[ClusterLabs] Can Pacemaker monitor geographical separated servers

Jason A Ramsey jason at eramsey.org
Wed Aug 10 10:43:06 EDT 2016

I can’t answer all of this because I’m still working out how to do fencing, but I’ve been setting up a Pacemaker cluster in Amazon Web Services across two separate availability zones. Naturally, this means that I have to bridge subnets, so I’ve battled through a good bit of this already.

Imagine that you have a cluster node in each of two IP subnets: and This configuration prevents you from doing two things:

1.       You can’t use multicast

2.       You can’t pick an IP in either subnet as the cluster VIP

The way that I got around this was to pick an arbitrary subnet that exists _outside_ of all configured subnets in my environment: I then created routes from each of my cluster node subnets to VIP(s) (I’m trying to make my cluster Active/Active, so I want 2) on this subnet:

Destination                          Target                     network interface for cluster node 1                     network interface for cluster node 2

I then set up Pacemaker cluster resources for the VIPs:

pcs resource create cluster_vip1 ocf:heartbeat:IPAddr2 ip= cidr_netmask=32 nic=eth0 op monitor interval=15s
pcs resource create cluster_vip2 ocf:heartbeat:IPAddr2 ip= cidr_netmask=32 nic=eth0 op monitor interval=15s

The voodoo in this is that you specify the device name of the network interface that you’re mapping to rather than just the IP address. Otherwise Pacemaker will throw an error about how isn’t an address that exists on the cluster nodes. Then you need to make sure that the right VIP is running on the right cluster node by probably moving resources around.

pcs resource move cluster_vip1 clusternode1
pcs resource move cluster_vip2 clusternode2

At this point, if everything is working properly, you should be able to ping (assuming no firewall rules are in the way) the VIP IPs as long as they are associated with the appropriate node and the routes are correct. You’ll find that if you move the VIP to another node without updating the routing table, the pings will no longer work. Success! Well, almost…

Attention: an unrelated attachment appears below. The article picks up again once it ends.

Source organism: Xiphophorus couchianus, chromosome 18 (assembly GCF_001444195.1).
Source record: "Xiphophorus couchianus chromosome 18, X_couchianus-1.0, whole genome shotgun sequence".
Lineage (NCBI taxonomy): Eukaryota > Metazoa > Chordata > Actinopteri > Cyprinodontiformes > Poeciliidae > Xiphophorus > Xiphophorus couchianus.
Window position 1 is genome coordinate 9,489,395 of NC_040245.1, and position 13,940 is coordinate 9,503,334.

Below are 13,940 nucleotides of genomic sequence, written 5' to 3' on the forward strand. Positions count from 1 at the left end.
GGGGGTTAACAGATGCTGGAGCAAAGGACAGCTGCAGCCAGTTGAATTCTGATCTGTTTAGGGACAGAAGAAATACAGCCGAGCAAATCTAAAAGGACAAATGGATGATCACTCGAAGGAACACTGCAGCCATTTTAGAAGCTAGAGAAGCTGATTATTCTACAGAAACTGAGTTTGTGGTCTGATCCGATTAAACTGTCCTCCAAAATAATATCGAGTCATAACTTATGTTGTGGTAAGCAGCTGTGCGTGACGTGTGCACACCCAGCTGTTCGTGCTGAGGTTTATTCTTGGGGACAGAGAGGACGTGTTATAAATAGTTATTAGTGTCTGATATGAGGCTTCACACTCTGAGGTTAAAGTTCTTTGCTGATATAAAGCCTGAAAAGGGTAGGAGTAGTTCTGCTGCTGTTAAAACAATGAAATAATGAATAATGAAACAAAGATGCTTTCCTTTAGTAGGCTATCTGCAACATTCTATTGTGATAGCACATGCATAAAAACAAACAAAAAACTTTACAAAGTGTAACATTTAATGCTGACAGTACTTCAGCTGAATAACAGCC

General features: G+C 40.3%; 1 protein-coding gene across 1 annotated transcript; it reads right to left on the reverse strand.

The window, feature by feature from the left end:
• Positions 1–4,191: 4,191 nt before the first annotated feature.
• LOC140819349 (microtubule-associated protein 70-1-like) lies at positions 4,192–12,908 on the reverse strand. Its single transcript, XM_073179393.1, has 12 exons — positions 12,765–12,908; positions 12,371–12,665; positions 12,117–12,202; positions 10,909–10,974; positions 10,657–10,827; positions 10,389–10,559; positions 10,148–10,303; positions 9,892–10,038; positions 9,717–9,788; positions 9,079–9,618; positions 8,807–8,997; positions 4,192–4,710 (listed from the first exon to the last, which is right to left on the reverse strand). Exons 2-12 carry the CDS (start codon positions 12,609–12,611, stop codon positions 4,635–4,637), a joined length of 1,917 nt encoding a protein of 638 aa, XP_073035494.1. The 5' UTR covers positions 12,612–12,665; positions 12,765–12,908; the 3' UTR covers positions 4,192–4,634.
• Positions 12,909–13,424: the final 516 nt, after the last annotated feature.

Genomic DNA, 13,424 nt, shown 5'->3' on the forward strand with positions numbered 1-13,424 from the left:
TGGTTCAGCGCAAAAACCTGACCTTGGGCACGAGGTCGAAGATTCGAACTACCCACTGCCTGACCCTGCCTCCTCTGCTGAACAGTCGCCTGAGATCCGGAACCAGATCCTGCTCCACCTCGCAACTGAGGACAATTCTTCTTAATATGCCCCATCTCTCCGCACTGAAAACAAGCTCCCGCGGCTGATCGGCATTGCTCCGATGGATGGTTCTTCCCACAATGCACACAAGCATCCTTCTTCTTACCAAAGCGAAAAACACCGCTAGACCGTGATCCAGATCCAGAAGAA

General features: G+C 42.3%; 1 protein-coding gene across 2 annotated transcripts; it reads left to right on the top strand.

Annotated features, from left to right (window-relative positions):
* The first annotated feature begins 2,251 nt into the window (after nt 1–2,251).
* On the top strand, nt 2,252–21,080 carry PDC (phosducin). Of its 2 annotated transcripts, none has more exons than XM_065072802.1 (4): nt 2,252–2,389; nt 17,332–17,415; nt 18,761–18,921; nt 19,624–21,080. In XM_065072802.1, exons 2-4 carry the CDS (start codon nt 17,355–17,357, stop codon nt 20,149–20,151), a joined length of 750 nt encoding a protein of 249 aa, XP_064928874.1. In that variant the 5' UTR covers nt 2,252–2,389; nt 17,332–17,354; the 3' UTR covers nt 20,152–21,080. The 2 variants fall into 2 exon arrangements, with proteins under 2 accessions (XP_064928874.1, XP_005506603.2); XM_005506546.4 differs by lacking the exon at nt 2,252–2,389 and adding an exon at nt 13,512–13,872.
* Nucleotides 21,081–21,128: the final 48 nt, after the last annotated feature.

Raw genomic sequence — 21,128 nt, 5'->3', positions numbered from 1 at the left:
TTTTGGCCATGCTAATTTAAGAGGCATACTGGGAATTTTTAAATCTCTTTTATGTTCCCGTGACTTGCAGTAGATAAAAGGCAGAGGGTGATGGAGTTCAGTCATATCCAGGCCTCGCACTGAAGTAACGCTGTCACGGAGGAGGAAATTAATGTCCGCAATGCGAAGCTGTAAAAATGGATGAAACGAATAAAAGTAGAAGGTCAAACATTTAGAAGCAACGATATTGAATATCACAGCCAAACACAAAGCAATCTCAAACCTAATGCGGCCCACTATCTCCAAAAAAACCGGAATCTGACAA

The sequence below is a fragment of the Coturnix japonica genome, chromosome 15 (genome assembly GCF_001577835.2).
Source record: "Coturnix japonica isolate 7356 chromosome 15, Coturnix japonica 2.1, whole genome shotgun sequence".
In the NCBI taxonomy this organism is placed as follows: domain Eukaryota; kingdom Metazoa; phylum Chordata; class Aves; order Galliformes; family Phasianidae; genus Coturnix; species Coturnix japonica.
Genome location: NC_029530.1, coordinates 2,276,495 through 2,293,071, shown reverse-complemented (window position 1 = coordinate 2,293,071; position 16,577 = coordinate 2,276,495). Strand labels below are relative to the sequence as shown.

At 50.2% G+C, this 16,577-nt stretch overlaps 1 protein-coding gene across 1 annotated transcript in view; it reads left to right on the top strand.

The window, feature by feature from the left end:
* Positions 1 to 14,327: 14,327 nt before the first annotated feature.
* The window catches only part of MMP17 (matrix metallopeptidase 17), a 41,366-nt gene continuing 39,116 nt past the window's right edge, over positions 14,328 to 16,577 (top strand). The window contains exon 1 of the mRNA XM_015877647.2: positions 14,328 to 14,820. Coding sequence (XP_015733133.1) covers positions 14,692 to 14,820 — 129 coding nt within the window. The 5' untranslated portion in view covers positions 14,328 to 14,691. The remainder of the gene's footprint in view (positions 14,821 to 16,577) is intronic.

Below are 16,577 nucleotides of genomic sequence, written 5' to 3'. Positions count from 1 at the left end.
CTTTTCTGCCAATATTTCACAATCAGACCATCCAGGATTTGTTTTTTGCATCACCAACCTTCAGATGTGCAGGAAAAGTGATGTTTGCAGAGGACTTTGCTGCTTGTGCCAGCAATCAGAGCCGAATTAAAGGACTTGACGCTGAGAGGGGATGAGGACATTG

While I know logically that to make this work I need to sort out a fencing method that detects node failure and then have a fencing script that updates the routing table as appropriate to get the traffic moving around properly to the failover node in the event of a…well…event… ☺

sudo -u hacluster aws ec2 replace-route --route-table-id rtb-99999999 --destination-cidr-block --network-interface-id eni-11111111
pcs resource move cluster_vip1 clusternode2

Obviously, this would only work in an AWS deployment, and, like I said, I still haven’t figured out how to detect an outage to make this failover occur. Hopefully, though, this should get you pointed in the right direction.


[ jR ]
  M: +1 (703) 628-2621
  @: jason at eramsey.org<mailto:jason at eramsey.org>

  there is no path to greatness; greatness is the path

From: "bhargav M.P" <mpbhargav at gmail.com>
Reply-To: Cluster Labs - All topics related to open-source clustering welcomed <users at clusterlabs.org>
Date: Tuesday, August 9, 2016 at 2:40 PM
To: "users at clusterlabs.org" <users at clusterlabs.org>
Subject: [ClusterLabs] Can Pacemaker monitor geographical separated servers

Hi All,
I have deployment where we have two Linux servers that are geographically separated and they are across different subnets . I want the server to work in  Active/Standby mode . I would like to use pacemaker-corsync for performing switch over when active fails.
My requirement:
 would like to have a single virtual IP address for accessing the Linux servers and only active must have VIP(virtual IP address)

Can pacemaker transfer the virtual IP address to new active  when the current active fails.? If so,  how can the same virtual IP address be accessible from the client since it has now moved to a different subnet.?
If the above use case cannot be supported by the pacemaker what are the possible options i need to look at.?

Thank you so much for the help,

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